Summertime is here.

For many this means fun in the sun, but if you work outdoors, the hot summer sun can lead to serious heat illness if you’re not careful.

Heat-related illnesses occur when the body is not able to lose enough heat to balance the heat generated by physical work and external heat sources. Weather conditions are the primary external heat sources for outdoor workers.

Anyone working outdoors is at risk. As an employer, it’s your responsibility to provide safe working conditions, even when it’s in the sun. OSHA offers tools to help educate all levels from senior management to supervisors to workers to help prevent heat illness.

While working in the heat, safety comes first.

Worker suffering from heat. Prevent heat illness.

How Hot is Too Hot?

OSHA defines heat index as “a single value that takes both temperature and humidity into account. The higher the heat index, the hotter the weather feels, since sweat does not readily evaporate and cool the skin.” (Source: OSHA)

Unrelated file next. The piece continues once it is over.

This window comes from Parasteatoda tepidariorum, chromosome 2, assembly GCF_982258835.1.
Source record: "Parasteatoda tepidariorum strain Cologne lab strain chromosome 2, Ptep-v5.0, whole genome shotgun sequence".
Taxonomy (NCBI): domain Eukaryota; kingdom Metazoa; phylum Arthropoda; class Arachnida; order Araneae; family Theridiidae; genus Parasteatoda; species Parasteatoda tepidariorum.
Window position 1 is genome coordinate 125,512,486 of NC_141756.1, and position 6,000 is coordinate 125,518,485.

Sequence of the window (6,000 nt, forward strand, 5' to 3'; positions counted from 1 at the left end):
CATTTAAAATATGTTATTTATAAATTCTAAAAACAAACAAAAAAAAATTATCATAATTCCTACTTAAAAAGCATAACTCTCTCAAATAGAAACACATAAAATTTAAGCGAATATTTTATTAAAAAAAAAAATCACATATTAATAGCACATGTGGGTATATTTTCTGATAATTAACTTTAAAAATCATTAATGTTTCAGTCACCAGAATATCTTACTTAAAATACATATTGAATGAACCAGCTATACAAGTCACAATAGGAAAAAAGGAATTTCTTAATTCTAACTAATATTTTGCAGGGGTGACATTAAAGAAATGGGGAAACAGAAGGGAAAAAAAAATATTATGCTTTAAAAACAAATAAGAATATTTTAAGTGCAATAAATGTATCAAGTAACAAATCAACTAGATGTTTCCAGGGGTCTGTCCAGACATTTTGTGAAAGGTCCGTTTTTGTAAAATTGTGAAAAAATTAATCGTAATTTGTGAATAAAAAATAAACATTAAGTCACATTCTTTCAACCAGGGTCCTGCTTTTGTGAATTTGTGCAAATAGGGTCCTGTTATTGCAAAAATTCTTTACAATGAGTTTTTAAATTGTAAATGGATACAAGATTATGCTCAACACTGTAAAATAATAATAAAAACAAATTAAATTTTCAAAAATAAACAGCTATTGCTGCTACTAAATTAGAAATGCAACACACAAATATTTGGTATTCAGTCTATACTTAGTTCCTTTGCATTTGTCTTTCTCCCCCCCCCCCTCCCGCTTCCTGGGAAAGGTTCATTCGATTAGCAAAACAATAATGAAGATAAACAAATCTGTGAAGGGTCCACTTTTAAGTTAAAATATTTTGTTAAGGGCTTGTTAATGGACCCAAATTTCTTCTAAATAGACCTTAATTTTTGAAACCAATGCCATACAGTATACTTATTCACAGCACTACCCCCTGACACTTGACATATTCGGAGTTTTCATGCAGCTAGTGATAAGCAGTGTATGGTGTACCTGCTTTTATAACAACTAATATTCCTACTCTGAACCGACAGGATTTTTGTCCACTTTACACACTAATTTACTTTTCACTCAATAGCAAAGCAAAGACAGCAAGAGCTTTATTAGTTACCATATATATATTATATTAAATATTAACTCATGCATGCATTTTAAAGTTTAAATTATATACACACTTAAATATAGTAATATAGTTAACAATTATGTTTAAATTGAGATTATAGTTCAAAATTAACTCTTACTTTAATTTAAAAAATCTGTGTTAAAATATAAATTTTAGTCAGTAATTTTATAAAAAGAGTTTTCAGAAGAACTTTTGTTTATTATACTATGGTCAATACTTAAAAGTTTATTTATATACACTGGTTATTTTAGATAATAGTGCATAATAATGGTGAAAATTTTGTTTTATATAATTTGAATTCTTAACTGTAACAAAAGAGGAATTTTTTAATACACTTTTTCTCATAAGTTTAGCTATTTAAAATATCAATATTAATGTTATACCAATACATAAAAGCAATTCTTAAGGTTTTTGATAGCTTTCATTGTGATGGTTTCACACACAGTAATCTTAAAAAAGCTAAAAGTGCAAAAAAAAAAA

According to OSHA, when the heat index is:

• Less than 91 degrees F, the risk level is lower and basic heat safety and planning measures should be taken
• 91 degrees F to 103 degrees F, the risk level is moderate and you should implement precautions, heightening awareness
• 103 degrees F to 115 degrees F, the risk level is high and additional precautions should be taken to protect workers
• Greater than 115 degrees F, the risk level is very high to extreme, which triggers even more aggressive protective measures

OSHA-NIOSH Heat Safety Tool.

Take precautions against outdoor heat while at work with the OSHA-NIOSH Heat Safety Tool. Featuring real-time heat index and hourly forecasts, specific to your location, as well as occupational safety and health recommendations from OSHA and NIOSH. The OSHA-NIOSH Heat Safety Tool is a useful resource for planning outdoor work activities based on how hot it feels throughout the day.

In addition:

  • Drink enough fluids.
  • Schedule rest breaks.
  • Plan for emergencies.
  • Build up the workload of new workers gradually.
  • Know the signs of heat illness.

Download the application and share with those in your company.

Prevent Heat Illness. OSHA-NIOSH Heat Index application

As OSHA Says ...

Stay informed and stay safe in the heat, check your risk level … and remember: Water. Rest. Shade.

Prevent Heat Illness

PDF and Website resources to help you prevent heat illness on your outdoor worksites.

This blog, originally posted June 18, 2013, has been updated with additional sources and information.